We’ve been searching the cause for sporadic name resolution errors for quite some time now – “sporadic error” in terms of incorrect name resolution and dying named processes once or twice in a couple of weeks, nothing you’d track down easily. We weren’t able to reproduce the error, but we got lucky and (at that time unknowingly) hit another symptom of the same error cause and were finally able to track things down.
For years, we’ve been running our “named” processes against LDAP, using the so-called “SDB:LDAP” interface. The DNS data is stored in a hierarchical LDAP tree, with manual and automatic updates of that data by our systems management automation processes. When using SDB, every DNS lookup leads to a data back-end lookup, there’s no need to “export” data into named zone files once the data was changed in the back-end storage. The DNS environment is spread across various servers, all those name server processes have an LDAP server close by, avoiding SPOFs. Distribution of the data is handled by OpenLDAP’s replication mechanisms.
We’re using the SDB-LDAP implementation, which was the only suitable one at that time. It comes as “contributed software” and is not that well maintained as the BIND software itself – which didn’t look like a big problem.
We’ve noticed spurious false replies to our DNS queries, perhaps once or twice a month. And those were noticed only when i.e. ssh reported that the server key had changed while contacting a certain host – a false alert, obviously, as the immediate retry to set up the ssh session worked flawless and the key file was unchanged on the server (as was the known keys file on the client).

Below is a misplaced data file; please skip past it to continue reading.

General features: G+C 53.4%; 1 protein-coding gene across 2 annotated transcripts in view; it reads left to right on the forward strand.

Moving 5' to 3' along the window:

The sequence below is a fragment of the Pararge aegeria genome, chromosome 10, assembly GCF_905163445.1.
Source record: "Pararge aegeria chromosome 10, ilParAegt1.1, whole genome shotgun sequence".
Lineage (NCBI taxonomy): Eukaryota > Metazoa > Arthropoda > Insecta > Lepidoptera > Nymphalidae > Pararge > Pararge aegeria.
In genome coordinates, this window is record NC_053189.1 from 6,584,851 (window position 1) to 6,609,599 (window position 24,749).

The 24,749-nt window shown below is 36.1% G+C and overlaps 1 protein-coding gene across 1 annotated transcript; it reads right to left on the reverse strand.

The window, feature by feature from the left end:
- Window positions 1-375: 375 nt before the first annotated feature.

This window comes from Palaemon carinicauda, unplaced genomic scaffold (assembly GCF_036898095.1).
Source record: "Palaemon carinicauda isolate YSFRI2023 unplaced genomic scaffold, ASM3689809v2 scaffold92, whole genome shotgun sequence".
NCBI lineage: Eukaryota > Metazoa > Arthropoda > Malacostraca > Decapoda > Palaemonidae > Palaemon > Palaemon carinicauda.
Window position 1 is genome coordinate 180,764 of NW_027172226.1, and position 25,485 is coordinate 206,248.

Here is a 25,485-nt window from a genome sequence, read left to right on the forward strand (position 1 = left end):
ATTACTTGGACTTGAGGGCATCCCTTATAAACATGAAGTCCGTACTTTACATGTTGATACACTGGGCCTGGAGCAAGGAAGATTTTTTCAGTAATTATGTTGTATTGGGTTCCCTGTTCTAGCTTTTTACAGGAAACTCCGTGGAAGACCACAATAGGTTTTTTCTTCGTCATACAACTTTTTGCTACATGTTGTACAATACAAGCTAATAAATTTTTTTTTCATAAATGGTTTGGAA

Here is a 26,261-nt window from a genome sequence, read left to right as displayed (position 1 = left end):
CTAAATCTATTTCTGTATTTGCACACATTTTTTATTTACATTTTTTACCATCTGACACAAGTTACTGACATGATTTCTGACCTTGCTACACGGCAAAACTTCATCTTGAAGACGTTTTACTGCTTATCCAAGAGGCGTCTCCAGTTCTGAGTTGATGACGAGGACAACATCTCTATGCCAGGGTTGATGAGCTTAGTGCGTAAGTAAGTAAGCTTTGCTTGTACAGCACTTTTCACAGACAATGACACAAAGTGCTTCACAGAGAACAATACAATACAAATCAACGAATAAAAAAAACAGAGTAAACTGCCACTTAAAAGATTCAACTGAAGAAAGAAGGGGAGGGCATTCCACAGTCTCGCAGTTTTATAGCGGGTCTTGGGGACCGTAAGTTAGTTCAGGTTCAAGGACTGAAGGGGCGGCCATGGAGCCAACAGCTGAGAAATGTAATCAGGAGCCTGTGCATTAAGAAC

Sometimes, the named process dropped dead without obvious cause.
Lately, we’ve received quite a few syslog entries from the named processes that the LDAP server had to be reconnected. Checking the LDAP server manually didn’t reveal such problems at all.
We had had a few glimpses at a more modern LDAP integration (bind-dlz) for our named, and had seen that some (unstable) updates were available for SDB:LDAP, too. The change log pointed out that multi-threading issues were fixed, which got our attention: Quite obviously, our nameds are running multi-threaded (checked that via “ps”), so we turned that off (or rather limited that to a single thread, via the “-n 1” command line option for named).
Ever since, we’ve had no more spurious reconnects to the LDAP server and the named process looks stable. Sample time is a bit short, but I’m sure that even within the next weeks we won’t see any false resolutions no more, either.
PS: No, not actually closed. We’ll for sure be having a real close look at the newer back-end “bind-dlz” and its LDAP approach. The first “glimpse” made us feel a bit uneasy, but I’ll let you know how things went as soon as we have finished our tests.